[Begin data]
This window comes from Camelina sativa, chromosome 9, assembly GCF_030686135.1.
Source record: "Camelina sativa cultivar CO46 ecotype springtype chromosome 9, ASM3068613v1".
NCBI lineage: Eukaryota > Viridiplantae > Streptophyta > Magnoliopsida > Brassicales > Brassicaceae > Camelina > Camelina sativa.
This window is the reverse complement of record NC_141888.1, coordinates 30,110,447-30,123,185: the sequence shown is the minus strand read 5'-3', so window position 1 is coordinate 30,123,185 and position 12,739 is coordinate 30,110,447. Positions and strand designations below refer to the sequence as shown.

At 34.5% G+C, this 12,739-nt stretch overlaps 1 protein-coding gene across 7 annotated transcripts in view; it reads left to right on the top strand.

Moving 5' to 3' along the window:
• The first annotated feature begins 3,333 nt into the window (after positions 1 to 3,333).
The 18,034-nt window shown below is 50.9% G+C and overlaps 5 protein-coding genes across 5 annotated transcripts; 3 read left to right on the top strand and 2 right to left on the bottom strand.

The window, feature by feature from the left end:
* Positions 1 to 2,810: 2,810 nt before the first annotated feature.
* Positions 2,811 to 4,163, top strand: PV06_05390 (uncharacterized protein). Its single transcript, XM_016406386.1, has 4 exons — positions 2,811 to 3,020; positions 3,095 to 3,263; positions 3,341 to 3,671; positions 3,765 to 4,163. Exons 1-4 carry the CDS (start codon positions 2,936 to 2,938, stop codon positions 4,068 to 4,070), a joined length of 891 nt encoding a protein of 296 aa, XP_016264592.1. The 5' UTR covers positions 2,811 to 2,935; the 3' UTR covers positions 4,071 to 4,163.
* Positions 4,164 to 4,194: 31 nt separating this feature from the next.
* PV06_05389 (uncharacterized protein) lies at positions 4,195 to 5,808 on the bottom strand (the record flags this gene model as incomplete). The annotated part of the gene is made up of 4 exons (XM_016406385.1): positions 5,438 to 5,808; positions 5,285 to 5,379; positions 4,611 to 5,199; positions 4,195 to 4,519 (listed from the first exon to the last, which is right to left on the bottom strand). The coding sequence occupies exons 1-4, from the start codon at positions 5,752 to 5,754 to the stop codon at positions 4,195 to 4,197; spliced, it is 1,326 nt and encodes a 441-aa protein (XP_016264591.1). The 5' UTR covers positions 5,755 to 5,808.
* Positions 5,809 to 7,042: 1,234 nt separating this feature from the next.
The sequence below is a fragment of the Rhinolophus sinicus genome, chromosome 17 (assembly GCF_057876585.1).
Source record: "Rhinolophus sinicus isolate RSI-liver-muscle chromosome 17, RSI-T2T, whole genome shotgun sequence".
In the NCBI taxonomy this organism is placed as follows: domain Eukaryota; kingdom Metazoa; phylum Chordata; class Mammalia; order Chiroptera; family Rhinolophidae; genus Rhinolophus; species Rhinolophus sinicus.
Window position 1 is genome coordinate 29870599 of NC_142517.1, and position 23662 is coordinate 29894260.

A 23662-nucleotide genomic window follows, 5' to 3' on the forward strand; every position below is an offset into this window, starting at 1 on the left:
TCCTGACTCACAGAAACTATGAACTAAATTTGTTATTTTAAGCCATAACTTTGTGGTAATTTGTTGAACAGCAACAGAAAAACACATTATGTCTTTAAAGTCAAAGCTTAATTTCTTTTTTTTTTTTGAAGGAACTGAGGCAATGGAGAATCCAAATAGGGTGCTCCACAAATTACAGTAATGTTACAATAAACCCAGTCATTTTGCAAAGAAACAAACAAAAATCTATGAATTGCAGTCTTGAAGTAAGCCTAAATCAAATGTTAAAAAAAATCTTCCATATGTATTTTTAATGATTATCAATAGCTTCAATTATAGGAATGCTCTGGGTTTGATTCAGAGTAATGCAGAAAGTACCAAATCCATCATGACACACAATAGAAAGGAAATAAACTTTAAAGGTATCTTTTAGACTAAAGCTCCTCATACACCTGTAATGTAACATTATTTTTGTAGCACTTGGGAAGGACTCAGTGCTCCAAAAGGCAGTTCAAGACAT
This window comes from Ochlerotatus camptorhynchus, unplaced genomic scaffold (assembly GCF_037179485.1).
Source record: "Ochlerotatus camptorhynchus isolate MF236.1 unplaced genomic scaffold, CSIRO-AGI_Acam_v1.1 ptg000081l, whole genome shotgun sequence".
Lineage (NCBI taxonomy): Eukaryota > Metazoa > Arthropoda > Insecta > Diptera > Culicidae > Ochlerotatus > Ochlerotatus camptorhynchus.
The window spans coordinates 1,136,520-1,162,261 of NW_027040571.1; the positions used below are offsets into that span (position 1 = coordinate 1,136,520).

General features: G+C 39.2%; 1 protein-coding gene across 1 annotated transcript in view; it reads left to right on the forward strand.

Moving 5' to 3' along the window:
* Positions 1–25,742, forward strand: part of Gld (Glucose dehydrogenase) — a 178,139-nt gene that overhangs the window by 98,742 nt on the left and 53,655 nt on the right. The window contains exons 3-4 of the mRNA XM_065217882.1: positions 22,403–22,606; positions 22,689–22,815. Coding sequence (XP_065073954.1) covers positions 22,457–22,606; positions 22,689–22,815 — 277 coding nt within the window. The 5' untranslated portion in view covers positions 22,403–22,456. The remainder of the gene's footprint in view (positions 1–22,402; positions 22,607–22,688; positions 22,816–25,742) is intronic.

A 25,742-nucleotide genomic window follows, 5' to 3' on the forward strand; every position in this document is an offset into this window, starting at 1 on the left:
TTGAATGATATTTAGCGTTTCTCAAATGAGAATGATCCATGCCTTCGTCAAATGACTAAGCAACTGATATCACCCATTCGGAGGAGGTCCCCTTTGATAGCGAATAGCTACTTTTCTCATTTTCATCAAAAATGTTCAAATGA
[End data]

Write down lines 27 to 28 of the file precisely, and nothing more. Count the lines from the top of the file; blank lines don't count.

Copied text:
* Positions 1–25,742, forward strand: part of Gld (Glucose dehydrogenase) — a 178,139-nt gene that overhangs the window by 98,742 nt on the left and 53,655 nt on the right. The window contains exons 3-4 of the mRNA XM_065217882.1: positions 22,403–22,606; positions 22,689–22,815. Coding sequence (XP_065073954.1) covers positions 22,457–22,606; positions 22,689–22,815 — 277 coding nt within the window. The 5' untranslated portion in view covers positions 22,403–22,456. The remainder of the gene's footprint in view (positions 1–22,402; positions 22,607–22,688; positions 22,816–25,742) is intronic.

A 25,742-nucleotide genomic window follows, 5' to 3' on the forward strand; every position in this document is an offset into this window, starting at 1 on the left: